Dehydration is a loss of too much fluid from the body. Your child’s body is about two-thirds water and needs the water to work well. Children may get dehydrated if they lose much more fluid than they are getting from food and drinks. In severe cases, a child may get very sick and die.
Your child normally loses fluids through sweating, urination and breathing.
Along with the fluids, the body loses electrolytes, which are minerals such as sodium and potassium. The body needs these minerals to keep working normally.
The most common causes of dehydration are:
Although anyone can become dehydrated, people most at risk are:
Symptoms of early or mild dehydration include:
As dehydration gets worse, symptoms include:
Your child’s healthcare provider will ask about your child’s symptoms and medical history and examine your child. Your child may have blood and urine tests.
Early or mild dehydration can usually be treated at home.
Severe dehydration requires immediate medical care. It is treated in the hospital with IV fluids. Your child will also be treated for whatever is causing the dehydration, such as diarrhea or vomiting.
Your child needs to drink enough liquid to replace the fluids and minerals she has lost. Try to get your child to drink extra fluids. One way to tell if your child is drinking enough liquid is to look at the color of your child’s urine. It should be very light yellow.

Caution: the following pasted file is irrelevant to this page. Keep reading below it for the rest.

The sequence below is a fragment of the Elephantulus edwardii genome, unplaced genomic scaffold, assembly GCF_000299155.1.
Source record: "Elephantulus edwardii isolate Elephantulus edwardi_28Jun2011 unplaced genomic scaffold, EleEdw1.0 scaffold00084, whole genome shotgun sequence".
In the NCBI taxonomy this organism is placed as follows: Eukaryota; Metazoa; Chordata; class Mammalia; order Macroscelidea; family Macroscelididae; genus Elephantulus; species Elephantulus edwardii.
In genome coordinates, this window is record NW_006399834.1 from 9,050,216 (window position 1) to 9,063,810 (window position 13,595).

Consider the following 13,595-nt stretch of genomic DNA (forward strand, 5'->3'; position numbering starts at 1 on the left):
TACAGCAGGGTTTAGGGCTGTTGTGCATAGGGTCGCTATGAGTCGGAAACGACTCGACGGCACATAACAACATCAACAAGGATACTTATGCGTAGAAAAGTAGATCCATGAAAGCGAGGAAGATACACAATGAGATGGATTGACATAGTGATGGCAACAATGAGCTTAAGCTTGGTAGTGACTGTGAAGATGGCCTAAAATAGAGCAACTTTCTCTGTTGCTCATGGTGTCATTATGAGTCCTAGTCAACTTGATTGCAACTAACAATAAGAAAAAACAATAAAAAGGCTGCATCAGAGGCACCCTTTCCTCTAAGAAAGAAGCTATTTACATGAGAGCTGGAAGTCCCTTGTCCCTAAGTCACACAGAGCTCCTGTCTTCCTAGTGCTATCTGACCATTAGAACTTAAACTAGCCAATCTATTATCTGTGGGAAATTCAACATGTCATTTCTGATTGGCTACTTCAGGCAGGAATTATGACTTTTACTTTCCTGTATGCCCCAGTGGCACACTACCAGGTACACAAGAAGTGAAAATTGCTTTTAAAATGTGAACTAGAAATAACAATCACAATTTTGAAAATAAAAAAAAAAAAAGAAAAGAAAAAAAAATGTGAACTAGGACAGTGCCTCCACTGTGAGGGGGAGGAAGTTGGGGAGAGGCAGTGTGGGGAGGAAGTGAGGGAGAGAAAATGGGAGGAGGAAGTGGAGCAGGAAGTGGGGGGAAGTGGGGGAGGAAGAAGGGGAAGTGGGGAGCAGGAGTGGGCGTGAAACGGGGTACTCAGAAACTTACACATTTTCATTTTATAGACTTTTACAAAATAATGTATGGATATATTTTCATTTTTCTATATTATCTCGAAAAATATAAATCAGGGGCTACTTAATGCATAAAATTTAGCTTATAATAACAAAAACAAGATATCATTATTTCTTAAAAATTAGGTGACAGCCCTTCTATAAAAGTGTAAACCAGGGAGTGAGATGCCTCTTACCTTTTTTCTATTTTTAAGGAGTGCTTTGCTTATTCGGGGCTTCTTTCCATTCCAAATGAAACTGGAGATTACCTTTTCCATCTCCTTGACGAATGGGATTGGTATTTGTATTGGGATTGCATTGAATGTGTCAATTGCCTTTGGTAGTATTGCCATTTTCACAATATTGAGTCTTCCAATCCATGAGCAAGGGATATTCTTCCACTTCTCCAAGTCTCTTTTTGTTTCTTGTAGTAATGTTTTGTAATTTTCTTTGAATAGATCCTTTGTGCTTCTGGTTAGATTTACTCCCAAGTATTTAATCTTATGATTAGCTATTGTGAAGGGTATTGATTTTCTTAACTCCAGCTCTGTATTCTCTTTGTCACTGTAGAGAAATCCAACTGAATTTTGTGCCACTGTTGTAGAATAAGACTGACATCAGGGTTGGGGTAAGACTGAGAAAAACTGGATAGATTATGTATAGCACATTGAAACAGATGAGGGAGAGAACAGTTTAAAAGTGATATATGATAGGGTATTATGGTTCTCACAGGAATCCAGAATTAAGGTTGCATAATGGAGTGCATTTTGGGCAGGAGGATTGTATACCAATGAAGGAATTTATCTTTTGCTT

Babies under 1 year old
If you are not breast-feeding, give your child an oral rehydration solution (ORS) such as Pedialyte. An ORS is a mixture of fluids, minerals, sugar, and salts that replaces fluid lost by vomiting or diarrhea. You can buy these products at drug and grocery stores. Give the ORS instead of formula for the first 12 to 24 hours. Start giving formula again after your baby has gone 12 to 24 hours without vomiting.
If you are breast-feeding and your baby is urinating less often than normal, offer an ORS between breast-feedings for the first 6 to 24 hours. If your child is vomiting, give small amounts of breast milk or the ORS more often than you usually feed. It will be easier for your child to keep small amounts of liquid down.
Children over 1 year old
Give an ORS such as Pedialyte to start. You can also try giving your child water, ice chips, or Popsicles. If you don’t have an ORS, you can give your child clear broth or water mixed with fruit juice. These are easy for your child’s body to absorb. Avoid concentrated fruit juices, sodas, milk, and milk products. They are not as easily absorbed and usually have too much sugar.
If your child is vomiting, she or she should drink small amounts of liquid often rather than a lot all at once. Start with 1 teaspoon to 1 tablespoon every 5 minutes and increase gradually.
If your child is exercising a lot, especially in hot weather, she needs to drink water before, during, and after exercise. To prevent overheating, you may want to use an air conditioner or fan in hot weather.
If your child has diabetes, it is important to keep your child’s blood sugar under control.